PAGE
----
April 13, 2024

More firms are advised to adopt responsible business conduct (RBC) to manage risks more efficiently and boost productivity, as this already supports the country’s current initiatives in building organizational resilience in the export industry.

Professor Dynah Basuil, executive director at the Asian Institute of Management Ramon V. del Rosario Center for Corporate Responsibility, said an RBC lens can help shed light on the economic, environmental and social impacts of supply chain disruptions and identify practical options to help build more resilient global value chains (GVCs).

 Basuil said the Philippine Development Plan (PDP) 2023-2028 tends to be internally focused on rebuilding through public-private partnerships (PPP) and foreign investments.

 “(It is) important to address them. (Building our) infrastructure is very important for our export industry so that it can be sustainable (and) so we are not adversely affected by the future shocks,” she said during the Usapang Exports organized by the Department of Trade and Industry-Export Marketing Bureau.

 Aside from infrastructure, Basuil said key sectors to improve resilience amid global uncertainties are food security, service including tourism, business process outsourcing and healthcare.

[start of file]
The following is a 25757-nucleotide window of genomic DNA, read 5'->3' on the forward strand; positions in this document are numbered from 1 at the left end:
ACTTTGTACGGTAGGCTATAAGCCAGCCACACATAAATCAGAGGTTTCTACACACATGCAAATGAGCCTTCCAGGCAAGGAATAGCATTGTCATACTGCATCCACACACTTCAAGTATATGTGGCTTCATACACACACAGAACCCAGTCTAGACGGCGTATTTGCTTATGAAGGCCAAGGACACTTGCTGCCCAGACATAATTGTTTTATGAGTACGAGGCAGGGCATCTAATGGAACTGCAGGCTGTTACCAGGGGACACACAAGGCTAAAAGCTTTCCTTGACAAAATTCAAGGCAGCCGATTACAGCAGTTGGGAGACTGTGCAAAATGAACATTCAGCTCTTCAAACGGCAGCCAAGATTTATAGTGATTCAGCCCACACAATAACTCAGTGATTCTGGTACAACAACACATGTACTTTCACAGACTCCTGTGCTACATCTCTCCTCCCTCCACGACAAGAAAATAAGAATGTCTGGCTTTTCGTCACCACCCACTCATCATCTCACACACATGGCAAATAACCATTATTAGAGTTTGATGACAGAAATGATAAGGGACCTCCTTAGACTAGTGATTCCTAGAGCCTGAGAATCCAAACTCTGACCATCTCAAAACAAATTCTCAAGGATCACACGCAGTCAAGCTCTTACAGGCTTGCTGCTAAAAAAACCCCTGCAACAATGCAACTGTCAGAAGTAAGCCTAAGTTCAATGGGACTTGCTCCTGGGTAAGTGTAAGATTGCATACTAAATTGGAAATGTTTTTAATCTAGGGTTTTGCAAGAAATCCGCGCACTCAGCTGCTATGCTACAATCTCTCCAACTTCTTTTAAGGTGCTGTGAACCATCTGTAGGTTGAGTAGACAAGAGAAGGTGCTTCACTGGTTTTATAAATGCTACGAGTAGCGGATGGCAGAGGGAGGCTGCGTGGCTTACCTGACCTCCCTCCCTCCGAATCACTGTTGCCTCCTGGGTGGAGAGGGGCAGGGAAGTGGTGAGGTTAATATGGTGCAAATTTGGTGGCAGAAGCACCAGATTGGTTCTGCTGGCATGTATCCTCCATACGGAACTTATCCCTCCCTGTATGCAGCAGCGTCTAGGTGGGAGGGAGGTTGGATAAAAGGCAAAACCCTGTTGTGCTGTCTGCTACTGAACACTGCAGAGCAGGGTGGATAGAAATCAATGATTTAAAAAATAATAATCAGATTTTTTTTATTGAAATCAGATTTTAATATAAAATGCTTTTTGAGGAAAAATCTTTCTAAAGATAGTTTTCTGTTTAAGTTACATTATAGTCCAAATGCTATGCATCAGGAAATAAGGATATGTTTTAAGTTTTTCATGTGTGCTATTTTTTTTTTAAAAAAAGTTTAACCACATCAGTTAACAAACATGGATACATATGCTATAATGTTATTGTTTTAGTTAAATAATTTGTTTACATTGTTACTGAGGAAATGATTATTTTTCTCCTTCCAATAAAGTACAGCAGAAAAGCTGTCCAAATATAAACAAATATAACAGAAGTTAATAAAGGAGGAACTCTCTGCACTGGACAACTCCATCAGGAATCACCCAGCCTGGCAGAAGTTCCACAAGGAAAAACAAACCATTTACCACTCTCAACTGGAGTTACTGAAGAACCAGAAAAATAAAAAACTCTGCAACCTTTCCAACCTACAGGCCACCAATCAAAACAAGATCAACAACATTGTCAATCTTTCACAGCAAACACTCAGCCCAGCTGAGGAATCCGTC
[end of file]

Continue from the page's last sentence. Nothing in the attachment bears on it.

She also identified key strategies under the Philippine Export Development Plan including increasing exports in GVCs, food/agriculture and labor-intensive manufacturing; advancing purposive, assertive and forward-looking free trade agreement strategies; and diversifying exports.

Basuil said incorporating RBC and international standards within organizations is “very crucial” especially if the country wants to target labor-intensive manufacturing.

 “RBC, if you incorporate it within your organization, will lead to the better treatment of your employees, will become more effective, productive and will lead to increased production,” she said.

Basuil said businesses should not consider adopting RBC as a cost but as an investment that can “reap benefits” for their organizations.

“As you look that way, I hope every time you get a new client or you get a client that actually increases volume as a result of your due diligence, I hope you look at it as a return on that investment you have made rather just thinking it is going to be a cost for me,” she added.

In the same event, Sara Reso, junior policy analyst at the Centre for Responsible Business Conduct of Organisation for Economic Co-operation and Development, said that once RBC systems are established in the business, implementing the due diligence system is important.

 “It is just a system that needs reviewing of risks every three years to address the highest risk to ensure no negative impacts (on the business),” she said. “This is about preventing risks where you can and if there is a situation where you cannot, it is providing that access to remedy for any negative impacts.” – Press release